Some of my mum’s gifts adorn my home;  an overbearing, detailed Armani owl figurine (birdarine?),  a delicate art deco lady in a flowing green dress pointing balletically to the ceiling and Hamble the doll from Play School, an old children’s television programme.  If you’ve never seen Play School it was a British series with various dolls and characters who got up to adventures with the hosts. Hamble was eventually cast aside because she couldn’t sit up straight and was tricky to cuddle, unlike Big Ted, Little Ted, Jemima the rag doll and the huge green velvet Humpty with a huge round white nose.  Everybody knew that round noses were supposed to be red though, surely?  I didn’t like Humpty, he was creepy.  Hamble, or Susan Mendy as I called her, was wonderful.  She had a face like a real girl, tippy up eyes, soft limbs and extra chewy toes.  She sits above my writing desk these days, staring down at me with her now rigid blue eyes and a little white frock that Mum always told me was mine when I was a baby.  I think that’s probably one of her fantasies though as it’s more likely that she saw it in a charity shop and bought the dress because it looked a bit like a bridal gown.  Even though I’d heard Mum saying over and over that she loved me and her dream was to see me as a bride one day when I married my Prince Charming, the joy of a happy marriage escaped me completely until I was 48.  My first marriage was an utter, unmitigated, depressing disaster as I married midst a debilitating depression that I never admitted to anyone, not even my precious, precious friend who jokingly asked me if I was “doing the right thing in marrying him” the night before.  I should have been honest and backed out, but I simply didn’t have the strength and everyone was making plans for the day.  Nobody was showing any signs of this being the wrong thing to do, so I thought I was obviously mad in my own thoughts of breaking it off.  How could I let everyone down?  I believed that everyone else’s feelings were so much more important than mine.  I was in a mess and I didn’t really know it.  I can remember seeing my future husband on his mobile phone, strutting across the green in his tail-coat, laughing loudly into the mouthpiece with not a care in the world.  I should have backed out then, but my crucifying belief was that he was all I deserved.  Which sane, intelligent, desirable man would ever want to be with a crumbling mess like me with a crazy mother interfering at every point?  The only thing to have come out of that short-lived marriage was the wonderful story of Mum trying to set fire to my mother-in-law at the wedding, but I’ve covered that story in another blog, “Burn Joan of Arc, Burn” (Nov 4th, 2017).  Mum bought us a huge figurine of a joking fisherman up on one leg, dangling a massive fish for our first anniversary.  It was the sort of present you’d have bought an obsessive amateur angler for their 60th birthday.  What did I want with something like that?  It was so big that it dominated any space and led to some very confused looks from friends and family.  It made me a bit cross to be honest.  How could Mum have mis-judged me so?  My ex-husband didn’t go fishing either, so it made no sense.  I tried putting it next to the little pond in the garden, but it looked ridiculous.  I eventually tracked down the man who made it to ask if he’d like it back, but he said it wasn’t one of his favourites, so I was stuck with it.  I couldn’t take it to the charity shop, could I?  Or could I?  No, it would have broken her heart if she’d seen it in the shop window.  But then again, maybe not.  When I moved into my house there were a couple of truly awful light fittings that looked like old colonial ceiling fans interspersed with mock-flame effect glass light fittings.  They had to go, so I took one to the local charity shop.  They didn’t think it would sell, but put it in the window as a piece of set design.  Two days later I had one of Mum’s surprise visits .. “ooooh, oooooh Sonia?” shouted through the letterbox.  Lovely to see her of course, but it was always when I was in the middle of something important (why did she never, ever, ring first?).  I could see through the glass that she was struggling with something heavy.  There she was, proud as punch with the light fitting.  What the … ?  Mum, I …  “I’m thrilled, Sonia darling, you’ve only got one of these and I saw this and thought it would match.”  How much did they charge you for it, Mum?  “It was only £50”.  Fifty quid?  Seriously?  Grabbing ******rds!  I was furious.  Not only because I’d got the blooming thing back again, but because Mum had wasted so much of her money on another thing I didn’t really want.  I’m ashamed to admit that I was probably quite cruel in telling her that I didn’t like it and could we get the money back for something I DID want.  Mum didn’t flinch at that at all and said that we could both carry it back as it was a bit tricky getting it to my house, despite a kind man helping her some of the way.  Off we marched, but the little volunteer lady in the charity shop was having none of it.  “This is a CHARITY shop you know – we’re here to make money for charitable causes by selling things that kind people bring in”.  Yes, I’m aware of what a charity shop is and does, because I’m the “kind lady” who brought it in a few days ago.  Mum got it wrong, thinking it would match the other one, but I was donating it because it doesn’t go.  Please could you see your way clear to at least exchanging it for something else? “No Madam, I can’t.  This is a charity shop …”  etc. etc.  Mum was now off snuffling out second hand shoes and jumpers so I tried a different approach on the lady.  I explained that Mum had mental health problems and often had manic episodes where she spent money un-necessarily.  SILENCE.  The lady drew in a very long breath, pinched her mouth together, looked very slowly up to my eyes, lowered her chin so that she was now eyeballing me through her rotten eyebrows and repeated … “Madam, this is a charity shop … we make our money”.  OK, OK, OK!  I wasn’t going to win this one.  Where was Mum?  In horror, I saw her making her way out of the door with a pile of clothes, a few ornaments and a brass vase.  Mum!  What are you doing?  “Stupid woman – she can keep her stupid light fitting and her money.  Come along, these clothes will fit you beautifully and your lounge will look lovely with this vase.  LADY BEHIND THAT TILL – you jolly well stay there and call the police if you have to.  Come along, Sonia darling, don’t waste your time on the mealy mouthed bitch!”  Panic struck and I blurted out apologies to the lady, mumbling about how she was only doing her job and don’t call the police.  My day was quite calm to start off with and now I was back in the maelstrom of chaos that most of Mum’s visits led to.  I felt deflated, stupid, embarrassed and four years old, trying to mop up the effects of one of Mum’s tsunamis.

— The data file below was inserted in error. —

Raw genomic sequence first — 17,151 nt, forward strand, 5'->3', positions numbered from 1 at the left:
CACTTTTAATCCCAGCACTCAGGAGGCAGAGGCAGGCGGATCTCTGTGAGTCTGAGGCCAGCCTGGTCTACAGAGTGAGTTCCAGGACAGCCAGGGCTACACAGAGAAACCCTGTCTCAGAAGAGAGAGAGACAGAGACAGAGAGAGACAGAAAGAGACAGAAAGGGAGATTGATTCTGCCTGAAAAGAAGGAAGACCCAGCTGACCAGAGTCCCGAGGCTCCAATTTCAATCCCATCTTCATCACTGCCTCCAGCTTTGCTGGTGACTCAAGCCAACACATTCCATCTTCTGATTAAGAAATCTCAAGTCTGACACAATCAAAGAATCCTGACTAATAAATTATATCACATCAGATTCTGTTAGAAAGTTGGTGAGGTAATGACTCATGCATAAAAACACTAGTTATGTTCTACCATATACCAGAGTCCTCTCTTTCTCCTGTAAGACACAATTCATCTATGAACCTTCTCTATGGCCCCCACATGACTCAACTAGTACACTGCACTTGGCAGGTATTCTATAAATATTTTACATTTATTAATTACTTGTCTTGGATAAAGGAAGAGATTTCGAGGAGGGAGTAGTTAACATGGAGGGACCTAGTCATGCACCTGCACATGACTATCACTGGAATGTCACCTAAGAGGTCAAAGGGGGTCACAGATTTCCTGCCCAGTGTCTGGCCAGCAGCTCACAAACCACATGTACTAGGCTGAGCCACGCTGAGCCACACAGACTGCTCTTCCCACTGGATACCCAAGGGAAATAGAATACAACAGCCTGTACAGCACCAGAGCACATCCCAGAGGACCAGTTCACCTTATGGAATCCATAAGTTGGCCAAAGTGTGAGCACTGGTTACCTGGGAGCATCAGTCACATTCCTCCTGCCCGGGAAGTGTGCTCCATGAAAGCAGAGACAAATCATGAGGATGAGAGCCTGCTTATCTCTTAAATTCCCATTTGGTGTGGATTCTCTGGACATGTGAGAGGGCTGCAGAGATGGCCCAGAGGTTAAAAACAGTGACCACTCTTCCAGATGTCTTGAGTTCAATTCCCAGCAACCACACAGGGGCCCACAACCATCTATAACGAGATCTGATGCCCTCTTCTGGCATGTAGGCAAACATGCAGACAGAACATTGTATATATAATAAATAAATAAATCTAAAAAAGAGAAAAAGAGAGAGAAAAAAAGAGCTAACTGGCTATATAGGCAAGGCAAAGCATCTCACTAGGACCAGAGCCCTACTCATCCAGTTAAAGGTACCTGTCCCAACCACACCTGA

These days it’s Mum who loves getting presents – chocolate biscuits that she distributes to her fellow residents, toffees that she scoffs in one sitting and fluffy fleecy blankets that she wraps around herself to remind her of me when I’m not there.  I spoke to her yesterday and as we were finishing up she called one of her carer ladies over so that she could give her a hug.  I could hear it all on the end of the phone … “Yes, we love you too Margaret.  Let me go now, Margaret.”  The phone call was topped off with Mum telling me that she was cuddling one of her friends, pretending it was me and could I feel her arms around me?  I love her so much and the best present she can ever give me is that she keeps going, continues to live a peaceful, calm life and has enough strength to throw a mild wobbly every now and then to remind us that’s she’s still got that energy and passion for a life she’s always thrown herself into head-first.